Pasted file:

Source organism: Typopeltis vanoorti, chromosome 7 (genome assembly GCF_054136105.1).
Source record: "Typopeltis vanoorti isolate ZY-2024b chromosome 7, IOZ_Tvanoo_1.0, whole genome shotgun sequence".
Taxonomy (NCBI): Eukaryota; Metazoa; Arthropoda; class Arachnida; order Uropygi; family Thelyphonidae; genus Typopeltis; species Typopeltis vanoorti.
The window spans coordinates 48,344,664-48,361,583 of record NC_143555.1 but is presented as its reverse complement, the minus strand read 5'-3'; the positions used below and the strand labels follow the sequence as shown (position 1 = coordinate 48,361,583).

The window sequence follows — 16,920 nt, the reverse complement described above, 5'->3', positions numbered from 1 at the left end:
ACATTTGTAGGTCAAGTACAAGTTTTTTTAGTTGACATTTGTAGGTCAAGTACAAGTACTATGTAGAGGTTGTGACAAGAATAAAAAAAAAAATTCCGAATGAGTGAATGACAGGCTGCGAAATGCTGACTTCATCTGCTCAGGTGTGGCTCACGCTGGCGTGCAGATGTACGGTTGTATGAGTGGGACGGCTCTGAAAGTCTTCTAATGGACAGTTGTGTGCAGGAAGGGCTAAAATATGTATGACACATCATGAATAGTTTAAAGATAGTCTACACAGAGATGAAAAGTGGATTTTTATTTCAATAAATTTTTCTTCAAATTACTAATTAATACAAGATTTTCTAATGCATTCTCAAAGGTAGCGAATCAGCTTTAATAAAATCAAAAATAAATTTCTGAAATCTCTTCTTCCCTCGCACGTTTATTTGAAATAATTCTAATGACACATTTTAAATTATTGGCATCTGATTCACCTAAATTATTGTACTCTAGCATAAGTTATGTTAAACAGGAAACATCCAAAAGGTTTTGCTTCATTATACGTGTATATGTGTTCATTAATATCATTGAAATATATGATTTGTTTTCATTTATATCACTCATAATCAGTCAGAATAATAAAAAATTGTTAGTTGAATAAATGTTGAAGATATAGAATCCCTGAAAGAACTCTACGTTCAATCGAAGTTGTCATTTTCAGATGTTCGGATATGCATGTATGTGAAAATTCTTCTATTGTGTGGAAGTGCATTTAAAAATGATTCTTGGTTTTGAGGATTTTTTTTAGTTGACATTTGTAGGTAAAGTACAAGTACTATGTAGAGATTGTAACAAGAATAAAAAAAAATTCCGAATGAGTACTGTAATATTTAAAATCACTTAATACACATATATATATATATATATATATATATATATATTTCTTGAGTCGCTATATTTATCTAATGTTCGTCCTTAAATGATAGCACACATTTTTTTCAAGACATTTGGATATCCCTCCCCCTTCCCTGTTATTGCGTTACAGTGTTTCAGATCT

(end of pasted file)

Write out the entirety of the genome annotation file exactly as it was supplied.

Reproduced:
Source organism: Typopeltis vanoorti, chromosome 7 (genome assembly GCF_054136105.1).
Source record: "Typopeltis vanoorti isolate ZY-2024b chromosome 7, IOZ_Tvanoo_1.0, whole genome shotgun sequence".
Taxonomy (NCBI): Eukaryota; Metazoa; Arthropoda; class Arachnida; order Uropygi; family Thelyphonidae; genus Typopeltis; species Typopeltis vanoorti.
The window spans coordinates 48,344,664-48,361,583 of record NC_143555.1 but is presented as its reverse complement, the minus strand read 5'-3'; the positions used below and the strand labels follow the sequence as shown (position 1 = coordinate 48,361,583).

The window sequence follows — 16,920 nt, the reverse complement described above, 5'->3', positions numbered from 1 at the left end:
ACATTTGTAGGTCAAGTACAAGTTTTTTTAGTTGACATTTGTAGGTCAAGTACAAGTACTATGTAGAGGTTGTGACAAGAATAAAAAAAAAAATTCCGAATGAGTGAATGACAGGCTGCGAAATGCTGACTTCATCTGCTCAGGTGTGGCTCACGCTGGCGTGCAGATGTACGGTTGTATGAGTGGGACGGCTCTGAAAGTCTTCTAATGGACAGTTGTGTGCAGGAAGGGCTAAAATATGTATGACACATCATGAATAGTTTAAAGATAGTCTACACAGAGATGAAAAGTGGATTTTTATTTCAATAAATTTTTCTTCAAATTACTAATTAATACAAGATTTTCTAATGCATTCTCAAAGGTAGCGAATCAGCTTTAATAAAATCAAAAATAAATTTCTGAAATCTCTTCTTCCCTCGCACGTTTATTTGAAATAATTCTAATGACACATTTTAAATTATTGGCATCTGATTCACCTAAATTATTGTACTCTAGCATAAGTTATGTTAAACAGGAAACATCCAAAAGGTTTTGCTTCATTATACGTGTATATGTGTTCATTAATATCATTGAAATATATGATTTGTTTTCATTTATATCACTCATAATCAGTCAGAATAATAAAAAATTGTTAGTTGAATAAATGTTGAAGATATAGAATCCCTGAAAGAACTCTACGTTCAATCGAAGTTGTCATTTTCAGATGTTCGGATATGCATGTATGTGAAAATTCTTCTATTGTGTGGAAGTGCATTTAAAAATGATTCTTGGTTTTGAGGATTTTTTTTAGTTGACATTTGTAGGTAAAGTACAAGTACTATGTAGAGATTGTAACAAGAATAAAAAAAAATTCCGAATGAGTACTGTAATATTTAAAATCACTTAATACACATATATATATATATATATATATATATATATATTTCTTGAGTCGCTATATTTATCTAATGTTCGTCCTTAAATGATAGCACACATTTTTTTCAAGACATTTGGATATCCCTCCCCCTTCCCTGTTATTGCGTTACAGTGTTTCAGATCT